These 2 New Gun Control Bills Moving Through Congress Are A Huge Milestone
The fight for stricter gun reform has never been more relevant than today, and while activists across the nation are pushing for change, little has been done. Well, as of Feb. 27, it looks like Congress has taken a positive step to end gun violence, and believe it or not it's come from both sides. What's in H.R. 8 and H.R. 1112 you may ask? They're all about making sure firearms don't fall into the wrong hands.
On Wednesday, Feb. 27, House of Representatives passed H.R. 8, also known as the Bipartisan Background Checks Act of 2019. The bill was introduced on Jan. 8 and passed the House with a vote of 240-190, largely on party lines. This measure is the largest step towards gun control in the United States in nearly 25 years, according to NBC News, because it expands federal background checks for gun purchases to include all sales — closing loopholes that would allow private sales of guns, or sales at gun shows, without a background check. The bill also includes an amendment, introduced by Republicans, that requires gun sellers to notify Immigration and Customs Enforcement (ICE) when an undocumented immigrant attempts to buy a gun.
This act is already a huge step towards gun reform in America, but it's not the only bill that's been passed. On Thursday, Feb. 28, the House passed a second bill, H.R. 1112, which extends the number of days government authorities have to complete federal background checks for those attempting to purchase firearms, and ends a rule allowing the sale to be completed if the check isn't done in time. The bill was a reaction to the Charleston shooting, in which a man opened fire and killed nine Black churchgoers in Charleston, South Carolina, in 2015. The bill was passed by the House with a 228-198 vote in favor — again, mostly along party lines.
The narrow vote doesn't bode well for its future. Despite the progress, the bills are unlikely to be approved by the Republican-controlled Senate, and would likely be vetoed by President Donald Trump as well.
In a Feb 28 statement shared with Elite Daily, John Feinblatt, president of gun safety advocacy group Everytown For Gun Safety, praised the passage of the bills.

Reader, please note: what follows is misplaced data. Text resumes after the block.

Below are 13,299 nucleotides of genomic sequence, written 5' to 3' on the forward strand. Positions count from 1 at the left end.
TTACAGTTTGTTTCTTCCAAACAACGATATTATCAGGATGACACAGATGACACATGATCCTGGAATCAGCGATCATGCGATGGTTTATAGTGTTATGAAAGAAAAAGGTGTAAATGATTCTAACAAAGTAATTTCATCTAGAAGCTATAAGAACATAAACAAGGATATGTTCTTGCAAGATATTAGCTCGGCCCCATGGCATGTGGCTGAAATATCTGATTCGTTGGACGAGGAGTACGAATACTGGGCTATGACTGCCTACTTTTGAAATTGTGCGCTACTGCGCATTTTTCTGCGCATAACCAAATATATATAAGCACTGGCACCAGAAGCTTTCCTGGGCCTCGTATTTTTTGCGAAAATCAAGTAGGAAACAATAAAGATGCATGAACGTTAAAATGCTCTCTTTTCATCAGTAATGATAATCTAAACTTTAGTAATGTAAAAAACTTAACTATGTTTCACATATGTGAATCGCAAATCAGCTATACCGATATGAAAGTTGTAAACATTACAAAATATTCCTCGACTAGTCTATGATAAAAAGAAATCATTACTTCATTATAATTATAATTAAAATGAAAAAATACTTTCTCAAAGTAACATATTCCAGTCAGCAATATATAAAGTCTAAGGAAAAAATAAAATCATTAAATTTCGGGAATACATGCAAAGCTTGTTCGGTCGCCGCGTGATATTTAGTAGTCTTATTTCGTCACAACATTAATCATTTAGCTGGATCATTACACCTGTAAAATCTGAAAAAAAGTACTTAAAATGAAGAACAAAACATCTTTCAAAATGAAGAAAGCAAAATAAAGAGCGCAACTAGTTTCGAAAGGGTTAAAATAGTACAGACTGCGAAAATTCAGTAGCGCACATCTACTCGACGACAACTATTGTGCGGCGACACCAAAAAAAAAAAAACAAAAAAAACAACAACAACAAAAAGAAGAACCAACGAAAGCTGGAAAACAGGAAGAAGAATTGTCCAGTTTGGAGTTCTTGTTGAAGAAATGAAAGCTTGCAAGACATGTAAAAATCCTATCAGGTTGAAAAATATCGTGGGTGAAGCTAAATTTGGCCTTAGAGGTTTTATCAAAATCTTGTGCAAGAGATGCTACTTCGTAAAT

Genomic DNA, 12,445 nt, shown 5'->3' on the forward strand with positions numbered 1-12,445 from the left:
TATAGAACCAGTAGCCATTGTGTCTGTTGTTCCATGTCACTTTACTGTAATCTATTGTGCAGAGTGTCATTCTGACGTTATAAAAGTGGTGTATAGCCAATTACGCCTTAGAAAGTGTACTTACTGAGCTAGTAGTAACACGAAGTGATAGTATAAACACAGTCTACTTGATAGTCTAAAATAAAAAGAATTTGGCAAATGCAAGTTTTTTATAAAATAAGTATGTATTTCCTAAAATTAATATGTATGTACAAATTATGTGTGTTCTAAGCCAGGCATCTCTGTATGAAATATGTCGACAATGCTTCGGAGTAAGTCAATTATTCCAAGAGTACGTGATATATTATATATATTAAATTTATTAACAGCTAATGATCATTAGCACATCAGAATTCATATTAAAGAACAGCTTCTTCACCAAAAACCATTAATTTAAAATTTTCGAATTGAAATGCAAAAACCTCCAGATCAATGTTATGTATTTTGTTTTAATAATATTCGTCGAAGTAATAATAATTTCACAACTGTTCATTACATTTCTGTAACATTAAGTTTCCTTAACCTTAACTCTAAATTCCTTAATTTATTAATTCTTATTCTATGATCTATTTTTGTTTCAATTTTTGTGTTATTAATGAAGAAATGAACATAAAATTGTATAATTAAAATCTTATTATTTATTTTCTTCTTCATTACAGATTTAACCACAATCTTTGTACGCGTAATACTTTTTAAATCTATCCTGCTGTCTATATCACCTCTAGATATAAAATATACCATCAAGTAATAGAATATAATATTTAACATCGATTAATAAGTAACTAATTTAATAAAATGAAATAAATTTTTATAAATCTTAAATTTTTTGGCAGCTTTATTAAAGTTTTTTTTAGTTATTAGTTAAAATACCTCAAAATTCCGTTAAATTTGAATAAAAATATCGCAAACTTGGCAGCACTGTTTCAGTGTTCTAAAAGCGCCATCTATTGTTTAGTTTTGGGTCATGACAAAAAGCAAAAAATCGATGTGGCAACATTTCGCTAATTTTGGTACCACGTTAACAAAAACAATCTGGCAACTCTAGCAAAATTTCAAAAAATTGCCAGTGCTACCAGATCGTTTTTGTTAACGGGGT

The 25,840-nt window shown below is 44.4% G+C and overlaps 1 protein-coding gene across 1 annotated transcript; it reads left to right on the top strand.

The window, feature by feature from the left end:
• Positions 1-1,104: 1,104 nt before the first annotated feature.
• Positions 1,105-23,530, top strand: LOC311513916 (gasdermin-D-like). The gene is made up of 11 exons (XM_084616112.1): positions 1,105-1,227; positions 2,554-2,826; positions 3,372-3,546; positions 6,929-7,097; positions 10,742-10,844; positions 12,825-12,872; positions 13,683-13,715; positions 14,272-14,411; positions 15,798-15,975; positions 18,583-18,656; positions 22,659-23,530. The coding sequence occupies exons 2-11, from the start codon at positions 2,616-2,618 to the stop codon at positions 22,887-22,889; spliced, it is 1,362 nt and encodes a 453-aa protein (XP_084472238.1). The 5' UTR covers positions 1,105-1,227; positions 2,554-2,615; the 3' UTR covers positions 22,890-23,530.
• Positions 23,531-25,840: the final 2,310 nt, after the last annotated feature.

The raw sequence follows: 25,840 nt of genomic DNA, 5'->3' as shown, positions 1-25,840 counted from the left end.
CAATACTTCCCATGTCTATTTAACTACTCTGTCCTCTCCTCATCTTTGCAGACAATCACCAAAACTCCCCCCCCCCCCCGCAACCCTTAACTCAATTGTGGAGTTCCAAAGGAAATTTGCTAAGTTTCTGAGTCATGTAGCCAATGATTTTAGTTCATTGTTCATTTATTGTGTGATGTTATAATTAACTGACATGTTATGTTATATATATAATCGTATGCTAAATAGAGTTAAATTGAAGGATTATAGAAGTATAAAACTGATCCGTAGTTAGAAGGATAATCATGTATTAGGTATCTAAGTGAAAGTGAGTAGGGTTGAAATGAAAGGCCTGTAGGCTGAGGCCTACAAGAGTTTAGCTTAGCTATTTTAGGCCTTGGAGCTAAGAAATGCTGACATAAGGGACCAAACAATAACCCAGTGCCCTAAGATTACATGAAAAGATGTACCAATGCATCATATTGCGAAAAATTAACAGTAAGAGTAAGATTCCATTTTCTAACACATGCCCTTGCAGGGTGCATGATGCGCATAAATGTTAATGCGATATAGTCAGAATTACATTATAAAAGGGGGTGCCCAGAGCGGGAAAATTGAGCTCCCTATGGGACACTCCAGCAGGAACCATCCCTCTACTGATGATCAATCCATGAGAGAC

America’s current background check system is like having two types of security lines at the airport: one for people who are willing to be screened, and one you can waltz right through carrying whatever you want. We applaud the House for moving so quickly, and we urge representatives on both sides of the aisle to take a stand for common sense by requiring background checks on all gun sales.
The National Rifle Association (NRA), in turn, denounced the House's passage of H.R. 1112. Chris Cox, the executive director of the NRA, said in a statement,
The anti-gun politicians in the House of Representatives continue to employ the shameful tactic of exploiting tragedies to market gun control that won’t prevent criminals from committing murder. It’s a sham and the Charleston Loophole bill is the perfect example of their dishonesty.
The conversation surrounding gun reform reached a peak in 2018, when 17 people were killed on Feb. 14, 2018 by an armed gunman who opened fire at Marjory Stoneman Douglas High School in Parkland, Florida. It was just another in a series of troubling mass shootings in the span of a few years, following the Las Vegas shooting in October 2017, which killed 58, and the Pulse nightclub shooting in June 2016, which killed 49. And of course, that doesn't include the thousands of other gun deaths not from mass shootings. According to a November 2018 article from Business Insider, there had been a total of 307 mass shootings in 2018 alone, nearly as many shootings as days that year.
These tragedies left a lasting mark in the United States, but also spearheaded a bigger conversation. Following the Parkland, Florida shooting, students of Marjory Stoneman Douglas organized March For Our Lives, a rally that promoted ending gun violence and called for legislators to make change. The event took place on March 24, 2018, and stretched across the entire United States with sister marches occurring in various cities.
H.R. 8 and H.R. 1112 might have passed in record time within the House, but now it's heading to the Senate. We'll have to wait and see what unfolds.